We met last night to discuss Neuromancer by William Gibson. As always, people had a lot to say --- so I'll do by best to give some of the highlights of our discussion here:
- Burt Macklin, FBI, started out by saying, "Wow -- the Wachowski brothers really owe him some royalties!" A number of people mentioned that when they were reading, they thought of a lot of other books and movies that took inspiration from this book.
- Furry said that she had originally read the book a long time ago, and at that time, thought it was amazing. However, she felt that reading it again now, it didn't hold up as well. However, she thought there were still a lot of cool things in the story, especially the character of Molly. She pointed out that in 1984, there weren't characters like Lara Croft, no Underworld movies, etc; having Molly was great (and, she was like a prototype for some of these other characters). As Furry put it, it was "nice to have an ultraviolent character who wasn't a man."
- Hola loved the book, and said, "Booyah! This is so awesome!" She said she had been a bit nervous about reading the book, since it's considered a modern classic, but found she had a great time reading it. She found it to be a fascinating book, and liked that the author didn't always explain things, but instead, just puts the reader into this world. Theresa agreed, and said that from his descriptions, readers might all have different ideas of what it is that he's describing. Burt Macklin, FBI said that he was able to get around certain elements by picturing was the 1980's retro-future looked like.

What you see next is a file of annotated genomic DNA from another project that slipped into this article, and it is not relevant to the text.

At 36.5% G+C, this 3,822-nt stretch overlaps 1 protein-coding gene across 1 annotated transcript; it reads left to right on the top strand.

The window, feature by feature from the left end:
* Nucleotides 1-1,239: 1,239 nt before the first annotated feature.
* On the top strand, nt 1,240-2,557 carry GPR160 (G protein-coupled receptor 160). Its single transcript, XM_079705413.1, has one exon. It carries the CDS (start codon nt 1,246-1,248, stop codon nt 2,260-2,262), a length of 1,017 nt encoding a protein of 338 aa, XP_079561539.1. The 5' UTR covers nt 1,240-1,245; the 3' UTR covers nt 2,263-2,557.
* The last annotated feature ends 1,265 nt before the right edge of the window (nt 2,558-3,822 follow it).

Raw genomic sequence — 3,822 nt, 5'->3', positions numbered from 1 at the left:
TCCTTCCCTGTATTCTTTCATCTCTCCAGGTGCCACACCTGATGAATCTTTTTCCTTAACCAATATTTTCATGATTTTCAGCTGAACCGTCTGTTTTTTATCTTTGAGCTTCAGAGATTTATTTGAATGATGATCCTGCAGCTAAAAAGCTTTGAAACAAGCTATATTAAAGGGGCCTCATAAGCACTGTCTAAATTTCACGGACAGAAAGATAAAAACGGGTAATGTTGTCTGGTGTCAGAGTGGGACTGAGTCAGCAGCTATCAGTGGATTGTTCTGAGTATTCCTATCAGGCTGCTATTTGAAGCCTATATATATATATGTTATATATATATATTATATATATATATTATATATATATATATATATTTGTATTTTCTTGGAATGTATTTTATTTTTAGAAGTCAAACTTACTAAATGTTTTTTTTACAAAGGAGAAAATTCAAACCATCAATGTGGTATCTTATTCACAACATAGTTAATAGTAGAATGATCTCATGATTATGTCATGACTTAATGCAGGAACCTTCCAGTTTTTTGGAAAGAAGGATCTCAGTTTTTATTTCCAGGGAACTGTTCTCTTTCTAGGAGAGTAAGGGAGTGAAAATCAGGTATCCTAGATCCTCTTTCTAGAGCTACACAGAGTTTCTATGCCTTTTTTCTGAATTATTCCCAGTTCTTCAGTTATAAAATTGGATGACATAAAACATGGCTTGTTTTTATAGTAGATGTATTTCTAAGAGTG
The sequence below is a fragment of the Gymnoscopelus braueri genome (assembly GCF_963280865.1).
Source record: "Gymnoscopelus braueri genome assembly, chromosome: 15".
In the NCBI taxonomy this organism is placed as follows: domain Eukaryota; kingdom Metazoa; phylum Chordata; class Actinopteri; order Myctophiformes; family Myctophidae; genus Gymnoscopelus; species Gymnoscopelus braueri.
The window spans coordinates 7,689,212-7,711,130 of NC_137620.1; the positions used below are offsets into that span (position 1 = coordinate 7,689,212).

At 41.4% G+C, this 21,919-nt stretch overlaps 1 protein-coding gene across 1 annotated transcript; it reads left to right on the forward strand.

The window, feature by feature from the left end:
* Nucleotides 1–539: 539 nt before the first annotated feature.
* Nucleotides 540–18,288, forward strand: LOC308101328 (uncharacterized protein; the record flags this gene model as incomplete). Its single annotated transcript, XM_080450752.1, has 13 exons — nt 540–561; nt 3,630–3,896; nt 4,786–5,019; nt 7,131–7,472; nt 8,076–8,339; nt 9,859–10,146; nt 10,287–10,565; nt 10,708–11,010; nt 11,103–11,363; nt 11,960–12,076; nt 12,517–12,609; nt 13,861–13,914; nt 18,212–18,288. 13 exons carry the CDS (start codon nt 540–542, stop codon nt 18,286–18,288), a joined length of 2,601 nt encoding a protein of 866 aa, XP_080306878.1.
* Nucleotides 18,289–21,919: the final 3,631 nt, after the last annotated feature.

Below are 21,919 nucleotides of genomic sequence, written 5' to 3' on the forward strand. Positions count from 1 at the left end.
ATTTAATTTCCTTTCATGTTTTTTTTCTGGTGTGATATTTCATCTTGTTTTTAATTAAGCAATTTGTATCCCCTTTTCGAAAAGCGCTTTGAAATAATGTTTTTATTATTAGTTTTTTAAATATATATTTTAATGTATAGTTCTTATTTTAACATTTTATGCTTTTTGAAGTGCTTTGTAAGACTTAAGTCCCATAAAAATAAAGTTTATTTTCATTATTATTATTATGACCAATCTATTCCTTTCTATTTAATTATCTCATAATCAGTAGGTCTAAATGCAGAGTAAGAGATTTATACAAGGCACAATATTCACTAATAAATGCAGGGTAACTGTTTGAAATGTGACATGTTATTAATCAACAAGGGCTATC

- We did have some general discussion of what held up from the book, and what didn't. For example, it has been noted that Gibson didn't include cellphones in his story. However, this kind of detail didn't bother too many of our readers, a few of whom said that they could make arguments to cover it in the story. Theresa said that for her, what actually dated the story, was the inclusion of so much smoking.